Bacteria eats plastic

Maaike Goudriaan and Helge Niemann in the lab
Maaike Goudriaan and Helge Niemann in the lab. (Image: NIOZ)

In a laboratory experiment at the Royal Netherlands Institute for Marine Research, it was proven that the bacterium Rhodococcus ruber eats and digests plastic. Especially for dealing with plastic in the world’s oceans, the bacterium could be part of the solution.┬á

Based on a model study with plastic in artificial seawater in the lab, PhD student Maaike Goudriaan calculated that bacteria can break down about one percent of the fed plastic per year into CO2 and other harmless substances. “But,” Goudriaan emphasizes, “this is certainly not a solution to the problem of the plastic soup in our oceans. It is, however, another part of the answer to the question of where all the ‘missing plastic’ in the oceans has gone.”

Goudriaan had a special plastic manufactured especially for these experiments with a distinct form of carbon (13C) in it. When she fed that plastic to bacteria after pretreatment with “sunlight” – a UV lamp – in a bottle of simulated seawater, she saw that special version of carbon appear as CO2┬áabove the water. “The treatment with UV light was necessary because we already know that┬ásunlight partially breaks down plastic into bite-sized chunks for bacteria,” the researcher explains.

2 Millimeter gro├če Kunststoffpartikel
(Image: NIOZ)

“This is the first time we have proven in this way that bacteria actually digest plastic into CO2┬áand other molecules,” Goudriaan states. It was already known that the bacterium Rhodococcus ruber can form a so-called biofilm on plastic in nature. It had also been measured that plastic disappears under that biofilm. “But now we have really demonstrated that the bacteria actually digest the plastic.”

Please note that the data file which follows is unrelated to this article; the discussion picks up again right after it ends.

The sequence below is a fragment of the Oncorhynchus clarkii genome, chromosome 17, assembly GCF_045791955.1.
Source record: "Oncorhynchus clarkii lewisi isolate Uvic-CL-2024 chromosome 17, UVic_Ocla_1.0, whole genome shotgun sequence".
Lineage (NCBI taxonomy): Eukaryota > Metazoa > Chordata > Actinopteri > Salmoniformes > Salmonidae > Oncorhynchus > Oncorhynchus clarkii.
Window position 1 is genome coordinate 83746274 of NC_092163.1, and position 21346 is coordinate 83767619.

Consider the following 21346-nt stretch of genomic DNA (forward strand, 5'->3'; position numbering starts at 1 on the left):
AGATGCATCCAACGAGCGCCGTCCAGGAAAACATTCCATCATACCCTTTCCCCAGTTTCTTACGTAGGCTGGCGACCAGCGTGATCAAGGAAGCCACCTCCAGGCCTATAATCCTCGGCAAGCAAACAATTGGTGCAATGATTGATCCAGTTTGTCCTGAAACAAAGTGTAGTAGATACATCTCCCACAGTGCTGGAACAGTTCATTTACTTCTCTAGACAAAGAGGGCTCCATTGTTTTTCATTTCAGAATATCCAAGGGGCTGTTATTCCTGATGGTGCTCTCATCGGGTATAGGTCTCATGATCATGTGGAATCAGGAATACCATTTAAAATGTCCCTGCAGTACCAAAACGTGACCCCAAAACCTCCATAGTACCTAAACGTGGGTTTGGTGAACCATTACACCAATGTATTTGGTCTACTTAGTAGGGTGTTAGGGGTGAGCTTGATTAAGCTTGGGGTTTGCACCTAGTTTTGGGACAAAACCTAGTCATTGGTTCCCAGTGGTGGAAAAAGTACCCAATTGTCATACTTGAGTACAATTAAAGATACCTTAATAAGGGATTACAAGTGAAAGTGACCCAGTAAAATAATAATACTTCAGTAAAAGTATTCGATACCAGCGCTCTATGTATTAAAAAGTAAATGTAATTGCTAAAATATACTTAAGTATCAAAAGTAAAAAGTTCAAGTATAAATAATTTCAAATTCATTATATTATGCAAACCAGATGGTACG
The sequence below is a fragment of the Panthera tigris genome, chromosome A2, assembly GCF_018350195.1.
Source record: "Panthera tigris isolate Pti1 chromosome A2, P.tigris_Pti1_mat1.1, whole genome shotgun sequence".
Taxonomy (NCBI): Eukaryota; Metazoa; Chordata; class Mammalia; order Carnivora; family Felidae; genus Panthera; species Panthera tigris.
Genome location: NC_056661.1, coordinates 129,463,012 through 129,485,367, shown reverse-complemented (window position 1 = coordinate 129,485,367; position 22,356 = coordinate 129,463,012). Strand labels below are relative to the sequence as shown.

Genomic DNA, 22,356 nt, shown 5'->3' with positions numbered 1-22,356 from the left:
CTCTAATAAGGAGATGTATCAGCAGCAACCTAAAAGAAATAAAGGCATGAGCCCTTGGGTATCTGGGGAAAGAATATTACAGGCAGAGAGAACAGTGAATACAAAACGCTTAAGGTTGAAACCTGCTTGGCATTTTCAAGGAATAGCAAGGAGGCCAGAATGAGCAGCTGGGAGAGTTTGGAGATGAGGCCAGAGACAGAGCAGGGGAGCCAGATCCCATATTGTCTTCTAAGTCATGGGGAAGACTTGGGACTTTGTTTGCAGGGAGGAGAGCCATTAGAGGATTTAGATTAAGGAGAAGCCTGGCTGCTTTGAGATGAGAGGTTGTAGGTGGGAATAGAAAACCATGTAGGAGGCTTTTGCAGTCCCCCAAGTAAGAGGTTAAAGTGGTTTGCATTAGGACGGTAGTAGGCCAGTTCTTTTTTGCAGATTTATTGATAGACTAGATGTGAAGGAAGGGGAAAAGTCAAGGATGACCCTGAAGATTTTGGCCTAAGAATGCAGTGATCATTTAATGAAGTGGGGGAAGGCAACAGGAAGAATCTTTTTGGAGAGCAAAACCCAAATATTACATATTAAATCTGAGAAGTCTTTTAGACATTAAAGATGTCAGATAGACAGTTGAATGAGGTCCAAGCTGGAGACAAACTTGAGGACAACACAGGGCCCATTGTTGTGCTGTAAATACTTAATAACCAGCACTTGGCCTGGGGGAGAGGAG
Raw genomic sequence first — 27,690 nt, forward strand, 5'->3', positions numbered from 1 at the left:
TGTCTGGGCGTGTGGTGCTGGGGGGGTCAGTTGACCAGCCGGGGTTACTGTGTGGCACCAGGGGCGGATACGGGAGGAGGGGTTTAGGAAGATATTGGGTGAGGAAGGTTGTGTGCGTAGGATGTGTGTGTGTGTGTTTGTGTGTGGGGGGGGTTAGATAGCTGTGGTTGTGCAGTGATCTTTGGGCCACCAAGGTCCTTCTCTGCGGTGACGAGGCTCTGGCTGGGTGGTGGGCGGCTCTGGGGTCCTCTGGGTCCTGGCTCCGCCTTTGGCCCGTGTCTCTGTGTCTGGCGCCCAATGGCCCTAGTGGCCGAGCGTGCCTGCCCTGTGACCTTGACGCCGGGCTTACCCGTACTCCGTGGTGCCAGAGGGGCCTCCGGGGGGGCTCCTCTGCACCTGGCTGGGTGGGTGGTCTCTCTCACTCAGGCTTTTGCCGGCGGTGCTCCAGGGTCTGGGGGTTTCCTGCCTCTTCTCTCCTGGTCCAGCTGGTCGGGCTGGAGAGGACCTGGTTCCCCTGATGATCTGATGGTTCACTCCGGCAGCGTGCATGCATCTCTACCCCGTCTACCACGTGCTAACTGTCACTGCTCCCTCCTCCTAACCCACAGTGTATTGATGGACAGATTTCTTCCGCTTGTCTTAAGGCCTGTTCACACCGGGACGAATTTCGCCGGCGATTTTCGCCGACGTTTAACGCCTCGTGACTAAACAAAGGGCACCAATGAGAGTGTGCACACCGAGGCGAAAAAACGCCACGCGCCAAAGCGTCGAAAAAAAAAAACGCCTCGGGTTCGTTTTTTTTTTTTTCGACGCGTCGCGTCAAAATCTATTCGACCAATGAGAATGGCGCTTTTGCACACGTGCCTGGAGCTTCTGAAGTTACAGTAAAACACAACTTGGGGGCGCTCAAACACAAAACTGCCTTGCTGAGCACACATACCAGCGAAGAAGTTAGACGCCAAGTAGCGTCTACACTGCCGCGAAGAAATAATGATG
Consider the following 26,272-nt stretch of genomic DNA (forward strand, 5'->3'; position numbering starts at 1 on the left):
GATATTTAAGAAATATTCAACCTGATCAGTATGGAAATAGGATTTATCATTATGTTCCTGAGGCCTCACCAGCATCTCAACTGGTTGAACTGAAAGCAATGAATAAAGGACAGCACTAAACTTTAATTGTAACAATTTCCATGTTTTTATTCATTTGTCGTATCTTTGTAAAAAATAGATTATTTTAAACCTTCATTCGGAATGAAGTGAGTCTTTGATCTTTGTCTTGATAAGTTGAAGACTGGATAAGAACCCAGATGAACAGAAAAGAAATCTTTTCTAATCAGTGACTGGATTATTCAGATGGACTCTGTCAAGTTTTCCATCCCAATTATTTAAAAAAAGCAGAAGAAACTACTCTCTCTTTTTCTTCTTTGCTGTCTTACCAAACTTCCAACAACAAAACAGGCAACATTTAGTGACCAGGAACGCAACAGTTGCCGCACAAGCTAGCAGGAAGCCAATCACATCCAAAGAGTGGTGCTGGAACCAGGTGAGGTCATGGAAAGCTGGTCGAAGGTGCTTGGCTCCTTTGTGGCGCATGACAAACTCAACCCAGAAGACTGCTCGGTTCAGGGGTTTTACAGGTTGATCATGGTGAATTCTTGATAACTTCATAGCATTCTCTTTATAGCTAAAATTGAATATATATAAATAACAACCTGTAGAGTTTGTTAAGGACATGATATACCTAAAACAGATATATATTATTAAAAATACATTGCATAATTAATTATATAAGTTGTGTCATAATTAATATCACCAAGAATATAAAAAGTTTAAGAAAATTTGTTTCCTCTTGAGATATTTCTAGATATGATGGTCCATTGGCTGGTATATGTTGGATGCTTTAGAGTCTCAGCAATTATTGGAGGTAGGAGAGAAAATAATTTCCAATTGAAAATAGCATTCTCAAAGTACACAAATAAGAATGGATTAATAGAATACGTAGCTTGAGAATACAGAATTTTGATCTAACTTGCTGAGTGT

When Goudriaan calculates the total breakdown of plastic into CO2, she estimates that the bacteria can break down about one percent of the available plastic per year.

“That’s probably an underestimate. We only measured the amount of carbon-13 in CO2, so not in the other breakdown products of the plastic. There will certainly be┬á13C in several other molecules, but it’s hard to say what part of that was broken down by the UV light and what part was digested by the bacteria.”

Maaike Goudriaan

Even though marine microbiologist Goudriaan is very excited about the plastic-eating bacteria, she stresses that microbial digestion is not a solution to the huge problem of all the plastic floating on and in our oceans.

“These experiments are mainly a proof of principle. I see it as one piece of the jigsaw, in the issue of where all the plastic that disappears into the oceans stays. If you try to trace all our waste, a lot of plastic is lost. Digestion by bacteria could possibly provide part of the explanation.”┬á┬á┬á┬á ┬á

To discover whether ÔÇświldÔÇÖ bacteria also eat plastic ÔÇśin the wildÔÇÖ, follow-up research needs to be done. Goudriaan already did some pilot experiments with real sea water and some sediment that she had collected from the Wadden Sea floor.

“The first results of these experiments hints at plastic being degraded, even in nature. A new PhD student will have to continue that work. Ultimately, of course, you hope to calculate how much plastic in the oceans really is degraded by bacteria. But much better than cleaning up, is prevention. And only we humans can do that.”

Maaike Goudriaan 

Source: NIOZ

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